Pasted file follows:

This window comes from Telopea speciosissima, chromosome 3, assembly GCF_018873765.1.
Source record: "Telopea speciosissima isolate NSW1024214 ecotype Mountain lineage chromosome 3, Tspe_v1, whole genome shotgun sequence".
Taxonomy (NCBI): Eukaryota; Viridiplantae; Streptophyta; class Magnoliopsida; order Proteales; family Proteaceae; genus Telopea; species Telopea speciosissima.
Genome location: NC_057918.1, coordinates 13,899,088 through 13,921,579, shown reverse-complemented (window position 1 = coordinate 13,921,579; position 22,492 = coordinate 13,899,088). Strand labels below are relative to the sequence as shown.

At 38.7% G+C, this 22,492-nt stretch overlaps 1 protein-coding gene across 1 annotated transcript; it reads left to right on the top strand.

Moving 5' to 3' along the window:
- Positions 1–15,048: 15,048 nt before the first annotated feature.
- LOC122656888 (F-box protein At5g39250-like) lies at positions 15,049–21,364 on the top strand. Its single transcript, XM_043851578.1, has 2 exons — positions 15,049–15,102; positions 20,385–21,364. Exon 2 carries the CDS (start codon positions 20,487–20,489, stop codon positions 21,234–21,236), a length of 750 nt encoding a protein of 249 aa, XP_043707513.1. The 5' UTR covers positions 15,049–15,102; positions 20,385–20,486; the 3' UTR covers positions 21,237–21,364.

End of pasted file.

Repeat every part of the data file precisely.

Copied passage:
This window comes from Telopea speciosissima, chromosome 3, assembly GCF_018873765.1.
Source record: "Telopea speciosissima isolate NSW1024214 ecotype Mountain lineage chromosome 3, Tspe_v1, whole genome shotgun sequence".
Taxonomy (NCBI): Eukaryota; Viridiplantae; Streptophyta; class Magnoliopsida; order Proteales; family Proteaceae; genus Telopea; species Telopea speciosissima.
Genome location: NC_057918.1, coordinates 13,899,088 through 13,921,579, shown reverse-complemented (window position 1 = coordinate 13,921,579; position 22,492 = coordinate 13,899,088). Strand labels below are relative to the sequence as shown.

At 38.7% G+C, this 22,492-nt stretch overlaps 1 protein-coding gene across 1 annotated transcript; it reads left to right on the top strand.

Moving 5' to 3' along the window:
- Positions 1–15,048: 15,048 nt before the first annotated feature.
- LOC122656888 (F-box protein At5g39250-like) lies at positions 15,049–21,364 on the top strand. Its single transcript, XM_043851578.1, has 2 exons — positions 15,049–15,102; positions 20,385–21,364. Exon 2 carries the CDS (start codon positions 20,487–20,489, stop codon positions 21,234–21,236), a length of 750 nt encoding a protein of 249 aa, XP_043707513.1. The 5' UTR covers positions 15,049–15,102; positions 20,385–20,486; the 3' UTR covers positions 21,237–21,364.